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Solomon, B. (2017). Epilogue: Artificial Reproduction Techniques and Psychotherapy. Psychoanal. Inq., 37(8):555.
(2017). Psychoanalytic Inquiry, 37(8):555
Epilogue: Artificial Reproduction Techniques and Psychotherapy
Brenda Solomon, M.D.
Since I began collecting these articles, I have found the impact of artificial reproduction techniques (ART) is increasingly present in my psychoanalytic practice, as well as the media. Some patients struggle with genetic abnormalities, polycystic ovaries, unconscious conflicts, and their professional ambitions. Knowing that motherhood can derail a career, women are waiting longer and longer to have children. In the United States, first-time mothers have aged nearly five years since 1970—as of 2014, they were 26.3 as opposed to 21.4. Some 40% with bachelor’s degrees have their first child at 30 or older. Fathers are waiting along with the mothers—what else can they do? (Shulevitz, 2016).
We are beginning to psychoanalytically treat the children born from ART. Their fantasies and pain come into view, as well as some of the difficulties of their parents. One woman who chose to do a reduction of multiples, now struggles with guilt: Was her choice responsible for her child’s learning difficulties? Another man used donor sperm to enhance his fertility. He does not consider this resulting child psychologically really his.
Patients often elect to use ART, often without benefit of analytic consideration until complications ensue. The articles in this issue will inform the clinician of some of these conundrums. The rapid dissemination of technological advances in the United States has become synthesized in our patients, many of whom are of child-bearing age. We hope the potential lags between our patients and their therapists about ART will diminish. Countertransference to the new is inevitable.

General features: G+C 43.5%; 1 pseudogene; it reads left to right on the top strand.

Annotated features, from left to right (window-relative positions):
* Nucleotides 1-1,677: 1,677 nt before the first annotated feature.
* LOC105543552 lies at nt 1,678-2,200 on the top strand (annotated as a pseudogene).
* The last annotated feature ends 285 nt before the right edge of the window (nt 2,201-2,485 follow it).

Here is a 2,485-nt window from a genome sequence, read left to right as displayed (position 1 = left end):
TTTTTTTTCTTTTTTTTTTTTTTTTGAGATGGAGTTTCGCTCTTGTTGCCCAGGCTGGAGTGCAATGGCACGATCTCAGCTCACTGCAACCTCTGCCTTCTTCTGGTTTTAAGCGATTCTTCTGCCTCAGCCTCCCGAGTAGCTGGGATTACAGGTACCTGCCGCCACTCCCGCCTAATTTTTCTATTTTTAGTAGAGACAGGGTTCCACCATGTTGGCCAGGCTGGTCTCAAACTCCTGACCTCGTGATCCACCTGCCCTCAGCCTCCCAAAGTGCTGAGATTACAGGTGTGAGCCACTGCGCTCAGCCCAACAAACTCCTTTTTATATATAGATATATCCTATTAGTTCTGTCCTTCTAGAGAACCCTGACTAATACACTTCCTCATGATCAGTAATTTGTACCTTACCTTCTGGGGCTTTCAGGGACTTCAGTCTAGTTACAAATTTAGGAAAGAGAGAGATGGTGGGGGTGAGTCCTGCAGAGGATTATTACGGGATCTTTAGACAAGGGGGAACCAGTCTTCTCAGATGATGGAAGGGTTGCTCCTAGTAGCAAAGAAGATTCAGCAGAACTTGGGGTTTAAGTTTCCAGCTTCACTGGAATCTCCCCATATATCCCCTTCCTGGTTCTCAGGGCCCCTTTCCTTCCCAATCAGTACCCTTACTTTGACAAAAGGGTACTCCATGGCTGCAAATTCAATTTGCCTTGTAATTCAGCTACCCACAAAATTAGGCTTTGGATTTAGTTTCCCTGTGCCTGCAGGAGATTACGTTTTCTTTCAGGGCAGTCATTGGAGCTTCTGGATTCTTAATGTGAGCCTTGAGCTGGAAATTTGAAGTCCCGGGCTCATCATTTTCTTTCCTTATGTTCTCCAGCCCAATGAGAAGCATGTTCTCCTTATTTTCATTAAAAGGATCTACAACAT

Paraphrasing Dumbledore’s words from J. K. Rowling’s book, The Prisoners of Azkaban, can be modified for psychoanalysis and ART: “The consequences of our actions are always so complicated, so diverse, that predicting the future is a very difficult business indeed.” And time travel, like ART and the art of psychoanalysis, affords the possibility of imagining promising futures and amazing, unimaginable worlds.
Shulevitz, J. (2016, June 12), How to fix feminism. The New York Times, p. SR1.
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[This is a summary excerpt from the full text of the journal article. The full text of the document is available to journal subscribers on the publisher's website here.]